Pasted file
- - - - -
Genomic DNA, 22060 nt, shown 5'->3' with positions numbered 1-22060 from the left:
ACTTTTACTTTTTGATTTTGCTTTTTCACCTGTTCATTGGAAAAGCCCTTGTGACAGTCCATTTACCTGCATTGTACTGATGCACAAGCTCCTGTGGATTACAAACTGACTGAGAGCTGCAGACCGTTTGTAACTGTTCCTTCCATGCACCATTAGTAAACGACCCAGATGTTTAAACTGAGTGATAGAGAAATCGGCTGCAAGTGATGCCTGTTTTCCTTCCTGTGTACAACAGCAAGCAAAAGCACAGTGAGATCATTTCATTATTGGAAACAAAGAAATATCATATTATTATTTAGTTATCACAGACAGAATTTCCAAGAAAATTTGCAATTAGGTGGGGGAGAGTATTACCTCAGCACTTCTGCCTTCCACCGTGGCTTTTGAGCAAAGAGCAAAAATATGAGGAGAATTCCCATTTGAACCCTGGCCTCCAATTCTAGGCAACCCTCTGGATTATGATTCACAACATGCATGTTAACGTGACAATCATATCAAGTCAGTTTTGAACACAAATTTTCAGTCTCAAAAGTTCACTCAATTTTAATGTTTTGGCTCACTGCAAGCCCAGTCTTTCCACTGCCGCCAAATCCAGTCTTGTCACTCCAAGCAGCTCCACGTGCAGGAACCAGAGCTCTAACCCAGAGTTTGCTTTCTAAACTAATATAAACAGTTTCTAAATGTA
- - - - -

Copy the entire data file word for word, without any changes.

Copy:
Genomic DNA, 22060 nt, shown 5'->3' with positions numbered 1-22060 from the left:
ACTTTTACTTTTTGATTTTGCTTTTTCACCTGTTCATTGGAAAAGCCCTTGTGACAGTCCATTTACCTGCATTGTACTGATGCACAAGCTCCTGTGGATTACAAACTGACTGAGAGCTGCAGACCGTTTGTAACTGTTCCTTCCATGCACCATTAGTAAACGACCCAGATGTTTAAACTGAGTGATAGAGAAATCGGCTGCAAGTGATGCCTGTTTTCCTTCCTGTGTACAACAGCAAGCAAAAGCACAGTGAGATCATTTCATTATTGGAAACAAAGAAATATCATATTATTATTTAGTTATCACAGACAGAATTTCCAAGAAAATTTGCAATTAGGTGGGGGAGAGTATTACCTCAGCACTTCTGCCTTCCACCGTGGCTTTTGAGCAAAGAGCAAAAATATGAGGAGAATTCCCATTTGAACCCTGGCCTCCAATTCTAGGCAACCCTCTGGATTATGATTCACAACATGCATGTTAACGTGACAATCATATCAAGTCAGTTTTGAACACAAATTTTCAGTCTCAAAAGTTCACTCAATTTTAATGTTTTGGCTCACTGCAAGCCCAGTCTTTCCACTGCCGCCAAATCCAGTCTTGTCACTCCAAGCAGCTCCACGTGCAGGAACCAGAGCTCTAACCCAGAGTTTGCTTTCTAAACTAATATAAACAGTTTCTAAATGTA